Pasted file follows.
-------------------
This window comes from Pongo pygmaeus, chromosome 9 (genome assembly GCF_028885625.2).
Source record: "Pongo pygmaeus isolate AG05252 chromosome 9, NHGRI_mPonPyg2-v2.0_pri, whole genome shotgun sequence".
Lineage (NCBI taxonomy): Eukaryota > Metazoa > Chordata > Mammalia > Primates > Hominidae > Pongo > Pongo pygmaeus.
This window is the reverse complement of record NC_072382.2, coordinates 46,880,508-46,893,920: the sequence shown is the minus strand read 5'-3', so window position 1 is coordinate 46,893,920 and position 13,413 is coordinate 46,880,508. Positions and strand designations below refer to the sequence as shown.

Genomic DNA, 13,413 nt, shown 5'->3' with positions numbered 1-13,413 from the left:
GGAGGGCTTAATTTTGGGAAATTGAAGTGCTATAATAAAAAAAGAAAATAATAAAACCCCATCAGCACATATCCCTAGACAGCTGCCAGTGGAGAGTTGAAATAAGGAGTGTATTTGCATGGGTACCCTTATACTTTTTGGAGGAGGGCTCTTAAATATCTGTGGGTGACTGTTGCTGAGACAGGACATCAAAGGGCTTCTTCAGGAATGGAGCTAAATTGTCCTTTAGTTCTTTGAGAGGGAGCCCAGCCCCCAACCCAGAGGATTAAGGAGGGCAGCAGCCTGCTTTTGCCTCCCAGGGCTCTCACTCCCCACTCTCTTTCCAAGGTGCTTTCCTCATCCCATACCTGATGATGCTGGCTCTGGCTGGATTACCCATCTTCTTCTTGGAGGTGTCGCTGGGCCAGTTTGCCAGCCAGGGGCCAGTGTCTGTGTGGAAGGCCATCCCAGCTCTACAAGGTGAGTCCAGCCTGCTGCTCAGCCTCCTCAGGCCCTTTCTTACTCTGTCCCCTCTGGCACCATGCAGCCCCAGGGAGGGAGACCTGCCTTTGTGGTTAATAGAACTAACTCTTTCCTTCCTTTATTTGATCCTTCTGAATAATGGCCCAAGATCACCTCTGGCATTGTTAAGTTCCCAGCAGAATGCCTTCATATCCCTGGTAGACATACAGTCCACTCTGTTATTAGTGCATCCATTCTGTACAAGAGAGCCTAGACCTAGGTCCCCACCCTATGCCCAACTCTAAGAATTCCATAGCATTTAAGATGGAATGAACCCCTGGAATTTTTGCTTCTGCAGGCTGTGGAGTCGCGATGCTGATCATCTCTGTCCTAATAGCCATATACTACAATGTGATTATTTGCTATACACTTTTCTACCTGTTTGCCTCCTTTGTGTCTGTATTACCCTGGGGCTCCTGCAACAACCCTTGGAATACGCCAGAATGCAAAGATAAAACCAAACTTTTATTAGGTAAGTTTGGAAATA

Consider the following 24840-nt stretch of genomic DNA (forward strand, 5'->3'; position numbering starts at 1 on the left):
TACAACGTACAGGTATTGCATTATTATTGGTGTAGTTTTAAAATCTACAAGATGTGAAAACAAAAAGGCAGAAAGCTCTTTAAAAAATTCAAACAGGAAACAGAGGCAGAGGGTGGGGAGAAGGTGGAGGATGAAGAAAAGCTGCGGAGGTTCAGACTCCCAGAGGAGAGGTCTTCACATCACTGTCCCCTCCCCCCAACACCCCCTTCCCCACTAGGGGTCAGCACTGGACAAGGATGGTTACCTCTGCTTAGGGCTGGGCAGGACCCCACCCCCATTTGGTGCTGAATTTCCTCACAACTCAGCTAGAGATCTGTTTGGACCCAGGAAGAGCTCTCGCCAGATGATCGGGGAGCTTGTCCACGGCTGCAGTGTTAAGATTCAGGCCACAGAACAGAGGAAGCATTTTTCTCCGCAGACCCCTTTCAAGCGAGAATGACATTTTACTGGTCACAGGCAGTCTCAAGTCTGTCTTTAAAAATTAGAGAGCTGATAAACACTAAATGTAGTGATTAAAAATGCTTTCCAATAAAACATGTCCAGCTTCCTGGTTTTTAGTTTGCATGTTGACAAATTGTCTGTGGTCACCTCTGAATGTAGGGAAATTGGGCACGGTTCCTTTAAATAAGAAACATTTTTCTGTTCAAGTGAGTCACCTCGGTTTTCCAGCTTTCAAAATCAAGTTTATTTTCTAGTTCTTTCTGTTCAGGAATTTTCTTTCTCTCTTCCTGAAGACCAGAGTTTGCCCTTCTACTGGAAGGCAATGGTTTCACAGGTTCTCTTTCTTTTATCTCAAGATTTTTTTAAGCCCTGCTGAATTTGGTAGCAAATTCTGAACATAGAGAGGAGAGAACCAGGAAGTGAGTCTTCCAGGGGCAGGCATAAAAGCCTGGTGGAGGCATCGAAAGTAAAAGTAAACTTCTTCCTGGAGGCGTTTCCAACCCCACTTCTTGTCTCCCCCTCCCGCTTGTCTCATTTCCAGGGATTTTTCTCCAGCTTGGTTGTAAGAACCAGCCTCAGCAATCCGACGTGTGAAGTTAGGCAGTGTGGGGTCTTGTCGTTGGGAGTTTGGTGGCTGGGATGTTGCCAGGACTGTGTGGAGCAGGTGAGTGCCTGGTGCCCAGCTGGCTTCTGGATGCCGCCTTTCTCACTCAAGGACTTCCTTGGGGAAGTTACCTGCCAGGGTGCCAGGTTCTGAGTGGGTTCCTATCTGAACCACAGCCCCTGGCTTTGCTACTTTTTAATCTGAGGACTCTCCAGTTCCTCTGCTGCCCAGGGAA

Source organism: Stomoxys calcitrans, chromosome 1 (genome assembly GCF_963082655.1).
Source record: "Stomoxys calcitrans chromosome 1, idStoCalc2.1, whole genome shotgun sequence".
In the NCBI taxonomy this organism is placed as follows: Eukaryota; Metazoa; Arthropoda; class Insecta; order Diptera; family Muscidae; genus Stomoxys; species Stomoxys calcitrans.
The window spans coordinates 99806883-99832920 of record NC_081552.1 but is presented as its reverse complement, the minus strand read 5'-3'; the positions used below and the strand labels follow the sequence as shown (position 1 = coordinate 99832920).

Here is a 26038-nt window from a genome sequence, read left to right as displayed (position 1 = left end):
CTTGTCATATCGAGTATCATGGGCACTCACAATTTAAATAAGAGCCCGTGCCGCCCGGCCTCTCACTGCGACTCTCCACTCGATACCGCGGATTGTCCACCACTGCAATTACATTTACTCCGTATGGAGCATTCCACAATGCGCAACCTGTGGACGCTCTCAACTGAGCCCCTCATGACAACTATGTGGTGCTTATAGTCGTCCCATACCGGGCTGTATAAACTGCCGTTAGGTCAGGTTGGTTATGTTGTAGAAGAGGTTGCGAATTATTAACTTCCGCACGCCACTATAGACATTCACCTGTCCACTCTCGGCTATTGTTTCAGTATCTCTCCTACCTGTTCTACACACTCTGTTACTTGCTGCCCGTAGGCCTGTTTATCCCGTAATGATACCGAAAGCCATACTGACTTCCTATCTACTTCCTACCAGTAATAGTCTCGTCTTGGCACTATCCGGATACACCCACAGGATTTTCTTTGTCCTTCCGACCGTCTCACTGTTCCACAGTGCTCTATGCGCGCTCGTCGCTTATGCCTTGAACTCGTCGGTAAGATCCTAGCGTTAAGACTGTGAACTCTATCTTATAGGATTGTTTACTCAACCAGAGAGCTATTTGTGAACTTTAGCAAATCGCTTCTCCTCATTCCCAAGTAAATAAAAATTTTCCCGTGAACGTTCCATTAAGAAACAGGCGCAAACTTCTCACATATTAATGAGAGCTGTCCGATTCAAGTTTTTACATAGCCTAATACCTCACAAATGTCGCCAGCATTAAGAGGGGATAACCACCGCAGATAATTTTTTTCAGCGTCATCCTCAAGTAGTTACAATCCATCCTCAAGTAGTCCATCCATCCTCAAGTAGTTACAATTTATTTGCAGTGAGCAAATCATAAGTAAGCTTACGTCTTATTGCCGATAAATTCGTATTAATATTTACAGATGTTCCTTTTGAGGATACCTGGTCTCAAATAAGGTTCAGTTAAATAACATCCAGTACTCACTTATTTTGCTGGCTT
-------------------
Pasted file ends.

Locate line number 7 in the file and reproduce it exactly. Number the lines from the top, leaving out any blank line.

Consider the following 24840-nt stretch of genomic DNA (forward strand, 5'->3'; position numbering starts at 1 on the left):